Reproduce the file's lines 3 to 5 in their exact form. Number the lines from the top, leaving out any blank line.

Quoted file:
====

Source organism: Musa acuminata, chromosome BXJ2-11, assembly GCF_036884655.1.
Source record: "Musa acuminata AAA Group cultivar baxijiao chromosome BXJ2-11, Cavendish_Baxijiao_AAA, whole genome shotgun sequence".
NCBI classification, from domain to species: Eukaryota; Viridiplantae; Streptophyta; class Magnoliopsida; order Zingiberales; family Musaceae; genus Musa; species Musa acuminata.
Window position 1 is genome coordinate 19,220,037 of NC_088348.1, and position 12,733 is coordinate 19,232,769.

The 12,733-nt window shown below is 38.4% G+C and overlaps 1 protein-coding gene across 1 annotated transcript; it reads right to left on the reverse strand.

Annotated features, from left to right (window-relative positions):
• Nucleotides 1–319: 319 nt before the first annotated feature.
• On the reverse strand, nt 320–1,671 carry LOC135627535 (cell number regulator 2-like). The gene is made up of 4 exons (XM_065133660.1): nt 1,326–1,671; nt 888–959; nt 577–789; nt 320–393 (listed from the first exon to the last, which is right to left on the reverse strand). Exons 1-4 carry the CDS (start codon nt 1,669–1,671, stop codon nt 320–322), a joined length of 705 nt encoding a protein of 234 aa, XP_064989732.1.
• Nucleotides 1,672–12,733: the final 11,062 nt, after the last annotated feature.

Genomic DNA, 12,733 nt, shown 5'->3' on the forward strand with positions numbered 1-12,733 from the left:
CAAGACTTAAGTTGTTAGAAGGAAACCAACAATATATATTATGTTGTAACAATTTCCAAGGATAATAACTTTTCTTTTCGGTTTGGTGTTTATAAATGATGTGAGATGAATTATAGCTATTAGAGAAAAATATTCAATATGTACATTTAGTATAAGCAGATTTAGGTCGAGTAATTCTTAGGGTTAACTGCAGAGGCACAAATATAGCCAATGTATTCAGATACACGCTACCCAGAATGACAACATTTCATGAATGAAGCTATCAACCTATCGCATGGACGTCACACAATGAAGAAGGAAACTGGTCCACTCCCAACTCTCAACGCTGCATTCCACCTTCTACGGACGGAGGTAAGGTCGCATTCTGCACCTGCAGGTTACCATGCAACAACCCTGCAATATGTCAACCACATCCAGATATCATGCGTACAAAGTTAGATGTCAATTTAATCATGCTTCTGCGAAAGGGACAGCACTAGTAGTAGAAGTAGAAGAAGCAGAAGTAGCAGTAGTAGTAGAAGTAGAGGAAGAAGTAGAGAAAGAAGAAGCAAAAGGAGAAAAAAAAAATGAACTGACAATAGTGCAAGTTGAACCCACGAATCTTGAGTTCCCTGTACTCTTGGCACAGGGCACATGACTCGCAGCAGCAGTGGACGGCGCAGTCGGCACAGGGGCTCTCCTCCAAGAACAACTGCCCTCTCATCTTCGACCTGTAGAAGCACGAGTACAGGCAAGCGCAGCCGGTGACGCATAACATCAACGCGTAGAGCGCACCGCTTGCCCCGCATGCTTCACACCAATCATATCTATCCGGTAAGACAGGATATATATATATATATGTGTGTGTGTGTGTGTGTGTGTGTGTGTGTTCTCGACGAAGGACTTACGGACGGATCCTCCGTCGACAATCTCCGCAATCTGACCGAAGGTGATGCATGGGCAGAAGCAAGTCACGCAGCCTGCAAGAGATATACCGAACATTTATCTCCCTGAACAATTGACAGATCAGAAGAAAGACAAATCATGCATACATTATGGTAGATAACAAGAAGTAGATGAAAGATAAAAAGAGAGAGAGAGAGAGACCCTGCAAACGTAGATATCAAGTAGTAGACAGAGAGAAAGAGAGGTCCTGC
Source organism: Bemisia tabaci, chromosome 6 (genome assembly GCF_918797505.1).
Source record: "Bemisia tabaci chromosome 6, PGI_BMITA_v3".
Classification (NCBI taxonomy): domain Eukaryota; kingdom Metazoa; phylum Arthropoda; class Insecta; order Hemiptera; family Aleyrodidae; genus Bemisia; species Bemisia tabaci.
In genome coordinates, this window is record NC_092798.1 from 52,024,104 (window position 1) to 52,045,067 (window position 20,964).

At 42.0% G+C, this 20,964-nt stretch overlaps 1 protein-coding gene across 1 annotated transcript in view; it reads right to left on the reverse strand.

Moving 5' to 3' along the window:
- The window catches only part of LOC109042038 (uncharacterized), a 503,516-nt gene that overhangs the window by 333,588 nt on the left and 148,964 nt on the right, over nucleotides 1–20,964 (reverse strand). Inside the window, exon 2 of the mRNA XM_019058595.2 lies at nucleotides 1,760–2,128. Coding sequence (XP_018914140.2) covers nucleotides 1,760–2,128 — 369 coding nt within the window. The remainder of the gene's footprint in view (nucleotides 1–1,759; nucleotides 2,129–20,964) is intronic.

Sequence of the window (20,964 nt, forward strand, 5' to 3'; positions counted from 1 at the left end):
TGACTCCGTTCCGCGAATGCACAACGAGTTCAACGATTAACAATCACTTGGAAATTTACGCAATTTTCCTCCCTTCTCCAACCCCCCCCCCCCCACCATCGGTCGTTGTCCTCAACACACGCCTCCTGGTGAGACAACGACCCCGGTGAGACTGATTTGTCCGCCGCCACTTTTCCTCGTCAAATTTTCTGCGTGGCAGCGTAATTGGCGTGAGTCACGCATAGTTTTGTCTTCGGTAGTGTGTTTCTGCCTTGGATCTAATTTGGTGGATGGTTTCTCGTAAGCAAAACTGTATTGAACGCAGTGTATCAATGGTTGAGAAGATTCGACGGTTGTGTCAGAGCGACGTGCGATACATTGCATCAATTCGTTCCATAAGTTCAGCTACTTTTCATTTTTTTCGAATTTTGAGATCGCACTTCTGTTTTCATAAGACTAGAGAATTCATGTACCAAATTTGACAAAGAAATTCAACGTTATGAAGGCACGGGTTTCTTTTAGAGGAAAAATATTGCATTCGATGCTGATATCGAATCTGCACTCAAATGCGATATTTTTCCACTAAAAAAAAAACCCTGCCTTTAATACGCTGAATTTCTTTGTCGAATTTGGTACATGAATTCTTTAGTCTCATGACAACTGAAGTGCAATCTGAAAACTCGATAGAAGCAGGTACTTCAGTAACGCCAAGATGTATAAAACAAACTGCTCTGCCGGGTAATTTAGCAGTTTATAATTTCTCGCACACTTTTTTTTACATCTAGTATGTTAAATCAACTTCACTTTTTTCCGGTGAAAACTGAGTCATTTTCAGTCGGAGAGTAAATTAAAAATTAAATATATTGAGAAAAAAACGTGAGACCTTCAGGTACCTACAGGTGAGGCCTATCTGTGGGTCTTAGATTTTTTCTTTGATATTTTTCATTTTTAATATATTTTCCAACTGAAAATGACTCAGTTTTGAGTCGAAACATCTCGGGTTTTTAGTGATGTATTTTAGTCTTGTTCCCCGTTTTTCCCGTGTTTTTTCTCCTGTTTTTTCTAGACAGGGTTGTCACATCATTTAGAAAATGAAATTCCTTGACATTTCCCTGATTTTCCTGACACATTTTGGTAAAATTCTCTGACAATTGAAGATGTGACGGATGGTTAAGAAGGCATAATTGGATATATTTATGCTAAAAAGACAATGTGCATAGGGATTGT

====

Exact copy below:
NCBI classification, from domain to species: Eukaryota; Viridiplantae; Streptophyta; class Magnoliopsida; order Zingiberales; family Musaceae; genus Musa; species Musa acuminata.
Window position 1 is genome coordinate 19,220,037 of NC_088348.1, and position 12,733 is coordinate 19,232,769.

The 12,733-nt window shown below is 38.4% G+C and overlaps 1 protein-coding gene across 1 annotated transcript; it reads right to left on the reverse strand.